The bathroom is a room that gets a lot of use. It’s often humid and sometimes gets a bit smelly. An exhaust fan can take the humidity and odors out of the room in just a few minutes. You need to consider several things when selecting the best bathroom exhaust fan for your needs.
Let’s look at what you need to think about, then examine five exhaust fans to see which one is the best available.
How to Choose the Best Bathroom Exhaust Fan
Cutout and Exhaust Duct Size
Exhaust fans fit up into the ceiling. The fan intake vent sits flush or slightly proud of the ceiling surface. If you are retrofitting a new fan to replace an old one, you need to take careful measurements of the existing opening. You should also measure the size of the exhaust duct.
The new fan should match the size of the existing opening. The exhaust ducts should match as well.
Exhaust fans have a CFM rating. CFM stands for cubic feet per minute. It tells you how many cubic feet of air can be moved or exchanged in one minute. A room that’s 500 cubic feet would need a fan rated at 500 CFM to replace all the air in one minute.
Bathroom fans don’t need to replace all the air in a minute. For residential bathrooms, the air should be exchanged eight times in an hour, or every 7.5 minutes.
Take the number of cubic feet in your bathroom and divide that by 7.5. That’s the CFM measurement you are looking for. For example, if the cubic square footage is 1000, divided by 7.5, the CFM would be 133.33.
Always get a fan that’s slightly higher than the CFM measurement for the room. That way it does the job efficiently, without being too oversized.
Older bathroom exhaust fans can be quite noisy. When selecting a new fan for your bathroom, look for one that is built quieter. The way to tell how loud the unit will be is by the number of sones it’s rated at. The lower the number, the quieter the fan will be.
One sone is about the sound you would expect from a quiet refrigerator. Ideally, a bathroom fan should be 1.5 sones or lower.
Today’s bathroom exhaust fans are more energy efficient than older models. However, some are more efficient than others. Some come with Energy Star certification for their efficiency.
Don’t make the mistake of thinking a larger fan will use more power than a smaller one. It depends more on the way they are constructed, than their relative size.
Bathrooms generate a lot of humidity and heat. That’s rough on electrical equipment like exhaust fans. You need a fan that’s built to take that kind of environment. The fan should be made from galvanized steel to inhibit the start of rust. A permanently lubricated motor is another item you need in a tough working fan.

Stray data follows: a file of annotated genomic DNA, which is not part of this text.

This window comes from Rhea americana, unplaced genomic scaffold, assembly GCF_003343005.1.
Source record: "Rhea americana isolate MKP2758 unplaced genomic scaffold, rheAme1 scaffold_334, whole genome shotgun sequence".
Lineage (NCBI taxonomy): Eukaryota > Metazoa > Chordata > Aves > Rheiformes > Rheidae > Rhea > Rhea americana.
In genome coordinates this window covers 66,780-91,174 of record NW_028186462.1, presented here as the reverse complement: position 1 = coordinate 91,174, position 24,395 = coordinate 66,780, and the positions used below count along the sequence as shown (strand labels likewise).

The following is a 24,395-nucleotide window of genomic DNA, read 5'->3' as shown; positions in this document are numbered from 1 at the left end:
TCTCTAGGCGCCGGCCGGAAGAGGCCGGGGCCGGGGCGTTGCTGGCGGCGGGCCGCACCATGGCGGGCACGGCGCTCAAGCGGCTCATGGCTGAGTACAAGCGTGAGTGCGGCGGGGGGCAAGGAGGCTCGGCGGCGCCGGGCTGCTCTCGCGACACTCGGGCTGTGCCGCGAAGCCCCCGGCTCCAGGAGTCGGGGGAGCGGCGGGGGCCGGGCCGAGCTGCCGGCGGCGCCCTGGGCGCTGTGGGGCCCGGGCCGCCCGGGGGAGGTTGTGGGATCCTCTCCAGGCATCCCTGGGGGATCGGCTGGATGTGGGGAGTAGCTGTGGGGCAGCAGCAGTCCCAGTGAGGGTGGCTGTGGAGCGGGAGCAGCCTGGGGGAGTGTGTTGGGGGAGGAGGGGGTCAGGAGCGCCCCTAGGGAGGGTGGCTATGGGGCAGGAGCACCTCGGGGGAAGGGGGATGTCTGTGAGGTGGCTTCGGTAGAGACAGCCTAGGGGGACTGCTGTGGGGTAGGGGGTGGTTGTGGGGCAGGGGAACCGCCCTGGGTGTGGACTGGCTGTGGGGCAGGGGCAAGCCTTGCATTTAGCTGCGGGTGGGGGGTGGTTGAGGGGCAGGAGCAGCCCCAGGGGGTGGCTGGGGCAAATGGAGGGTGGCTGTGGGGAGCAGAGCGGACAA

Exhaust fans can be much more than simple air exchangers. They can come with a light that can be controlled with a separate switch. Some have heaters built in. A few of the latest models have a Bluetooth speaker built in so you can listen to your favorite music while bathing or doing other things.
Of course, as you add features to the fan, the price does go up.
Exhaust fans usually take on one of two styles. The first is utilitarian and unobtrusive. These fans usually have a white intake vent that fits closely to the ceiling. The second style looks like a light fixture. They can be quite decorative and can become a ceiling focal point.
The choice is completely up to the buyer. Some bathrooms already have a stylish light fixture, so an unobtrusive model may be the better choice. In bathrooms with no overhead light fixture, a decorative exhaust fan can add an extra touch.
The price of bathroom exhaust fans can range quite a bit, based on CFM rating, features, and brand. A simple 50 CFM fan will cost a lot less than a 200 CFM fan that includes a light and a heater.
Warranties offer you protection against many problems that you could encounter with the fan. Carefully read and understand the warranty terms before you buy a fan.
Some warranties only protect against manufacturer defects. They may only protect certain parts of the fan system. Some warranties offer protection for the finish, which is critical since rust can cause problems in the long run.
How to Measure for CFM